People v. Brensic

Decision Date04 June 1987
Citation517 N.Y.S.2d 120,509 N.E.2d 1226,70 N.Y.2d 9
Parties, 509 N.E.2d 1226 The PEOPLE of the State of New York, Respondent, v. Robert BRENSIC, Appellant. The PEOPLE of the State of New York, Respondent, v. Douglas YOUNG, Appellant.
CourtNew York Court of Appeals Court of Appeals
OPINION OF THE COURT

SIMONS, Judge.

Defendant Robert Brensic has been convicted by a Suffolk County jury of murder, second degree, and manslaughter, first degree, for his role in the asphyxiation death of 13-year-old John Pius. In an unrelated case, defendant Douglas Young has been convicted of rape, first degree, and two counts of robbery, second degree, stemming from his participation in an assault upon a woman which occurred on the grounds of the housing project in which he lived. Although others were similarly charged with the crimes arising from these two incidents, both defendants were tried alone and the common issue presented on these appeals is whether the trial courts improperly admitted into evidence against them the custodial confessions of nontestifying accomplices. The defendants claim that the admission of such evidence as declarations against penal interest violated New York evidentiary law and denied them their rights of confrontation and due process under the Federal and State Constitutions. We agree that admission of the confessions violated the hearsay rule because neither satisfied the prerequisites for reliability set forth in People v. Settles, 46 N.Y.2d 154, 412 N.Y.S.2d 874, 385 N.E.2d 612 and People v. Maerling, 46 N.Y.2d 289 413 N.Y.S.2d 316, 385 N.E.2d 1245. Accordingly, we reverse the convictions and order new trials. Because our determinations rest on State evidentiary grounds, we do not reach defendants' Confrontation Clause claims (see, Lee v. Illinois, 476 U.S. 530, 106 S.Ct. 2056, 90 L.Ed.2d 514; Ohio v. Roberts, 448 U.S. 56, 100 S.Ct. 2531, 65 L.Ed.2d 597).

I

Out-of-court statements introduced to prove the truth of the matters they assert are hearsay. They may be received in evidence only if they fall within one of the recognized exceptions to the hearsay rule, and then only if the proponent demonstrates that the evidence is reliable (see, People v. Nieves, 67 N.Y.2d 125, 131, 501 N.Y.S.2d 1, 492 N.E.2d 109). In these cases the People contend that evidence was properly received as a declaration against penal interest. This exception to the hearsay rule recognizes the general reliability of such statements, notwithstanding the absence of the declarant to testify, because normally people do not make statements damaging to themselves unless they are true.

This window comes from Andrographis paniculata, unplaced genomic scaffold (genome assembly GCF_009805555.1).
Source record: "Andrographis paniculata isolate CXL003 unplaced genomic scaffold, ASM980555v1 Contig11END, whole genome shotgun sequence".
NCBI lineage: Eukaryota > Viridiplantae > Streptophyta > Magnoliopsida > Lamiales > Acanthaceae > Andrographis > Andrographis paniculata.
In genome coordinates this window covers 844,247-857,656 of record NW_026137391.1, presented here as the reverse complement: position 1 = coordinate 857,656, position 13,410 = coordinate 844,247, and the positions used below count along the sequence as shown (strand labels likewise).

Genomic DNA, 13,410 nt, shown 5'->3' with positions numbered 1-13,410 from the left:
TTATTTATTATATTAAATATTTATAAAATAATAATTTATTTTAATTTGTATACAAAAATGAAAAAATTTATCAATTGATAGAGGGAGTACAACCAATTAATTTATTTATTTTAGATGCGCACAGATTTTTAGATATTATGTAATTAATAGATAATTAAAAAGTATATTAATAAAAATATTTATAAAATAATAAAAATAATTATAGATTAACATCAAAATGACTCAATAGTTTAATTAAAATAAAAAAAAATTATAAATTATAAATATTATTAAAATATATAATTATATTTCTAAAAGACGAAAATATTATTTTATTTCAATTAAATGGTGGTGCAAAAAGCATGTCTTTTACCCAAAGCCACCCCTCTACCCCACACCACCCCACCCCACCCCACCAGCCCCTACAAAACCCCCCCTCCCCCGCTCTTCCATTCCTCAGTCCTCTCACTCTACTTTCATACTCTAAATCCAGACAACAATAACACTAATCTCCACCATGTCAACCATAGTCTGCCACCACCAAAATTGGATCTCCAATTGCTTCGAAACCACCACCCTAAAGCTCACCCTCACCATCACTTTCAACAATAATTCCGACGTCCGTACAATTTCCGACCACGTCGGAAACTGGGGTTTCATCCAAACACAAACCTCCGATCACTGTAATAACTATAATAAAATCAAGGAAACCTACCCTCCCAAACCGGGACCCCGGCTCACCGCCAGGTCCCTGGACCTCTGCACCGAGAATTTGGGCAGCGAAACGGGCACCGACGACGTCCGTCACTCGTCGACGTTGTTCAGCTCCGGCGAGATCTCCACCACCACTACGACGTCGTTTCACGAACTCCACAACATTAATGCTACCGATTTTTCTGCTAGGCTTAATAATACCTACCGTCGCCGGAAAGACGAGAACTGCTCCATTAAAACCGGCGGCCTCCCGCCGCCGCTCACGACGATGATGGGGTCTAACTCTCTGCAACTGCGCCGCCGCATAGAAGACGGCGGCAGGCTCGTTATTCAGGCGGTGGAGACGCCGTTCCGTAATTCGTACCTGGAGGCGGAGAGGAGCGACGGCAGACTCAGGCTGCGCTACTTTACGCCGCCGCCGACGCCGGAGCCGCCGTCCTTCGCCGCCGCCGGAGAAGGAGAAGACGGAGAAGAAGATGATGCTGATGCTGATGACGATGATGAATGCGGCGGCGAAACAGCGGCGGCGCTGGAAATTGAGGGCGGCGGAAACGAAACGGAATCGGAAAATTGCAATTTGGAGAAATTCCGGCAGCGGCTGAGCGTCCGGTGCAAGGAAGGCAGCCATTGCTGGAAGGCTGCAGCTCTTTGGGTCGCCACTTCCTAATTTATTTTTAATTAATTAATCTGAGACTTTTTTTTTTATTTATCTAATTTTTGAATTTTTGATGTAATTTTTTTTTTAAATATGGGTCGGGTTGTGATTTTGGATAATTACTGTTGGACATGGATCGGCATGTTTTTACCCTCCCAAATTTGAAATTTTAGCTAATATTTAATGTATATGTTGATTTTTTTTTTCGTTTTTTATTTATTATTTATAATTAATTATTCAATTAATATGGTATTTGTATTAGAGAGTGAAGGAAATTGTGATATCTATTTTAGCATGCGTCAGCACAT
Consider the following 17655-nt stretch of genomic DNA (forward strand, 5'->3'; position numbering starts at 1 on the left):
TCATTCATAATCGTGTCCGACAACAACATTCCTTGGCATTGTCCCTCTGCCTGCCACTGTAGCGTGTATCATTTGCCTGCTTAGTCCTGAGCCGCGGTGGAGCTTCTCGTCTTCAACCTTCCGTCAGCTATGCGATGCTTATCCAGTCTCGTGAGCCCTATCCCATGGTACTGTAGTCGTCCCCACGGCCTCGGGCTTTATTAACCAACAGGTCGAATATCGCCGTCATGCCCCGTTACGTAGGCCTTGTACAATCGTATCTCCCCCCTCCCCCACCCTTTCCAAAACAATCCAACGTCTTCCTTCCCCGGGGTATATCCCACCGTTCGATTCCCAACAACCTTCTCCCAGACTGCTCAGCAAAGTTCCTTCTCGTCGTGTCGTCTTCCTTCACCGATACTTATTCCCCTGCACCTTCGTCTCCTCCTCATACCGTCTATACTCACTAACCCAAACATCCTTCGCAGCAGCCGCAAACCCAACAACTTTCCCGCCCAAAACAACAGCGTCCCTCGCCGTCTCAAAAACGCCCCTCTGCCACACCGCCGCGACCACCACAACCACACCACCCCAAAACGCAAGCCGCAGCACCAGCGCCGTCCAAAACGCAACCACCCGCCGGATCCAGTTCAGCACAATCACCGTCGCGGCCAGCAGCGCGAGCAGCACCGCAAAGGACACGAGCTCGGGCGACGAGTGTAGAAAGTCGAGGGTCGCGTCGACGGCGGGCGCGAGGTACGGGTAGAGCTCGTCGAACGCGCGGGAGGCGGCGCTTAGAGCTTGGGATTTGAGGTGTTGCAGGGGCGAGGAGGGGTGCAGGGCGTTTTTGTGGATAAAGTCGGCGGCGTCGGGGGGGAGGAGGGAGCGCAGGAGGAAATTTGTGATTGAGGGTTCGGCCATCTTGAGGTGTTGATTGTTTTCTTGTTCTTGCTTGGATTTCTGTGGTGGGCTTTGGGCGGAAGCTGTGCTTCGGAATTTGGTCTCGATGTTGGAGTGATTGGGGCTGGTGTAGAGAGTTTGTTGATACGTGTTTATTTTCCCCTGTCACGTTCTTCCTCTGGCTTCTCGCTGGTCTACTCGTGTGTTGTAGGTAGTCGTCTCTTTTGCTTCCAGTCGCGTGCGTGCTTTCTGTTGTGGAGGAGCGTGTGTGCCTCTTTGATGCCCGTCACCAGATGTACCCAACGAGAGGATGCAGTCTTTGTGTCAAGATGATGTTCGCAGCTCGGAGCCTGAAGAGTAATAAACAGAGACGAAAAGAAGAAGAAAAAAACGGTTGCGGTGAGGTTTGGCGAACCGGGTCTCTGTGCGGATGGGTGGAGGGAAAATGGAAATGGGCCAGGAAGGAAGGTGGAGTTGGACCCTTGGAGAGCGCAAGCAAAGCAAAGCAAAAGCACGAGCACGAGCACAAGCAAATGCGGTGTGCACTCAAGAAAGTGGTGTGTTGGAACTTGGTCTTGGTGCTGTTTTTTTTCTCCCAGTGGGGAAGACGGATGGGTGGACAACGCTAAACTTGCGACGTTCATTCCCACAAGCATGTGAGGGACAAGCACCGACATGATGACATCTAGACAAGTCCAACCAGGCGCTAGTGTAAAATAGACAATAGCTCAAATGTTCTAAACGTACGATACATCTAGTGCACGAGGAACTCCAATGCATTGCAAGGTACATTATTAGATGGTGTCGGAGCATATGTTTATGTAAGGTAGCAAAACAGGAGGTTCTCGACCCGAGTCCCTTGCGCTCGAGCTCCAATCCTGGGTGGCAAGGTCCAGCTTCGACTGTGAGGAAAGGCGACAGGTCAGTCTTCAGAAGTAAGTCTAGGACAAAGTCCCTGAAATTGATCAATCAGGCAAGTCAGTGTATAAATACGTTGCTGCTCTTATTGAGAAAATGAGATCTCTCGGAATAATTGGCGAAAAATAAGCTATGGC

The exception has been recognized out of necessity and in the belief that the self-inculpating nature of the declaration serves as an adequate substitute for the assurance of reliability usually derived from the administration of an oath and the testing of the statements by cross-examination. Because these traditional guarantees are absent when out-of-court declarations against penal interest are offered, such evidence is admitted cautiously and only after reliability is firmly established (People v. Thomas, 68 N.Y.2d 194, 198, 507 N.Y.S.2d 973, 500 N.E.2d 293; People v. Geoghegan, 51 N.Y.2d 45, 49, 431 N.Y.S.2d 502, 409 N.E.2d 975; see generally, Fisch, NY Evidence § 891 ). As with all forms of hearsay evidence, a determination of the admissibility of a declaration against penal interest, focusing on the circumstantial probability of its reliability, must be made before it is received; the trial court must determine, by evaluating competent evidence independent of the declaration itself, whether the declaration was spoken under circumstances which renders it highly probable that it is truthful (see, People v. Shortridge, 65 N.Y.2d 309, 312-313, 491 N.Y.S.2d 298, 480 N.E.2d 1080; see generally, Richardson, Evidence § 206, at 183-184 Goodman & Waltuch, Declarations Against Penal Interest: The Majority Has Emerged, 28 N.Y.L.Sch.L.Rev. 51 Fine, Declarations Against Penal Interest in New York: Carte Blanche?, 21 Syracuse L Rev 1095 ). Thus, before statements of a nontestifying third party are admissible as a declaration against penal interest, the proponent must satisfy the court that four prerequisites are met: (1) the declarant must be unavailable to testify by reason of death, absence from the jurisdiction, or refusal to testify on constitutional grounds; (2) the declarant must be aware at the time of its making that the statement was contrary to his penal interest; (3) the declarant must have competent knowledge of the underlying facts; and (4) there must be sufficient competent evidence independent of the declaration to assure its trustworthiness and reliability (People v. Thomas, 68 N.Y.2d 194, 197, 507 N.Y.S.2d 973, 500 N.E.2d 293, supra ).